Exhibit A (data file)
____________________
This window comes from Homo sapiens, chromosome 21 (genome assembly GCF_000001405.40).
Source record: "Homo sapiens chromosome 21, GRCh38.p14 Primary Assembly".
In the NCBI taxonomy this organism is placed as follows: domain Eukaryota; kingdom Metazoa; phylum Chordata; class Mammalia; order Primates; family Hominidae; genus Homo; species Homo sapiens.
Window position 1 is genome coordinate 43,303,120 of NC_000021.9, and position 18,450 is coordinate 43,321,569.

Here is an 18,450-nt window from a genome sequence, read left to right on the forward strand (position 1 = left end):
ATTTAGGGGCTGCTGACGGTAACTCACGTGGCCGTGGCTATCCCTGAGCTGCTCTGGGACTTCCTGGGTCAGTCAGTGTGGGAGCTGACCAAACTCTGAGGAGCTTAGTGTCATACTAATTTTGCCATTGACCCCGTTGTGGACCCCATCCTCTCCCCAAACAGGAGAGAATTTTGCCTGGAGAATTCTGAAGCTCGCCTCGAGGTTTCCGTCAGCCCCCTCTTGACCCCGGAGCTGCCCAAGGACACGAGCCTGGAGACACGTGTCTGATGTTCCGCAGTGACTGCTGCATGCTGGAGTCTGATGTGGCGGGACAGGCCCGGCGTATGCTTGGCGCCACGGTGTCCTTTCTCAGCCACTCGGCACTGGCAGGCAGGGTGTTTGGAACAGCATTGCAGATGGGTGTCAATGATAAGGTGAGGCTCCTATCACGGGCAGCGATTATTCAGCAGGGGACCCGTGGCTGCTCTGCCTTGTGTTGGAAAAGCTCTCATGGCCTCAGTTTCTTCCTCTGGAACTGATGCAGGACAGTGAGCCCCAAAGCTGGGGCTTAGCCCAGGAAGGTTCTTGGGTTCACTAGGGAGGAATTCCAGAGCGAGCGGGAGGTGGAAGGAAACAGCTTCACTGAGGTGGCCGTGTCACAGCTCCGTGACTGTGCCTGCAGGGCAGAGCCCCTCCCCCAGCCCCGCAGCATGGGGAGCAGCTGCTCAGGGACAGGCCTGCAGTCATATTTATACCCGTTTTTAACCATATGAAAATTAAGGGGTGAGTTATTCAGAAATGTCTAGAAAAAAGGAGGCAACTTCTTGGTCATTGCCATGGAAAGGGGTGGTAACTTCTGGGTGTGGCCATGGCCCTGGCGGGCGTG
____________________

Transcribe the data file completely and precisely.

This window comes from Homo sapiens, chromosome 21 (genome assembly GCF_000001405.40).
Source record: "Homo sapiens chromosome 21, GRCh38.p14 Primary Assembly".
In the NCBI taxonomy this organism is placed as follows: domain Eukaryota; kingdom Metazoa; phylum Chordata; class Mammalia; order Primates; family Hominidae; genus Homo; species Homo sapiens.
Window position 1 is genome coordinate 43,303,120 of NC_000021.9, and position 18,450 is coordinate 43,321,569.

Here is an 18,450-nt window from a genome sequence, read left to right on the forward strand (position 1 = left end):
ATTTAGGGGCTGCTGACGGTAACTCACGTGGCCGTGGCTATCCCTGAGCTGCTCTGGGACTTCCTGGGTCAGTCAGTGTGGGAGCTGACCAAACTCTGAGGAGCTTAGTGTCATACTAATTTTGCCATTGACCCCGTTGTGGACCCCATCCTCTCCCCAAACAGGAGAGAATTTTGCCTGGAGAATTCTGAAGCTCGCCTCGAGGTTTCCGTCAGCCCCCTCTTGACCCCGGAGCTGCCCAAGGACACGAGCCTGGAGACACGTGTCTGATGTTCCGCAGTGACTGCTGCATGCTGGAGTCTGATGTGGCGGGACAGGCCCGGCGTATGCTTGGCGCCACGGTGTCCTTTCTCAGCCACTCGGCACTGGCAGGCAGGGTGTTTGGAACAGCATTGCAGATGGGTGTCAATGATAAGGTGAGGCTCCTATCACGGGCAGCGATTATTCAGCAGGGGACCCGTGGCTGCTCTGCCTTGTGTTGGAAAAGCTCTCATGGCCTCAGTTTCTTCCTCTGGAACTGATGCAGGACAGTGAGCCCCAAAGCTGGGGCTTAGCCCAGGAAGGTTCTTGGGTTCACTAGGGAGGAATTCCAGAGCGAGCGGGAGGTGGAAGGAAACAGCTTCACTGAGGTGGCCGTGTCACAGCTCCGTGACTGTGCCTGCAGGGCAGAGCCCCTCCCCCAGCCCCGCAGCATGGGGAGCAGCTGCTCAGGGACAGGCCTGCAGTCATATTTATACCCGTTTTTAACCATATGAAAATTAAGGGGTGAGTTATTCAGAAATGTCTAGAAAAAAGGAGGCAACTTCTTGGTCATTGCCATGGAAAGGGGTGGTAACTTCTGGGTGTGGCCATGGCCCTGGCGGGCGTG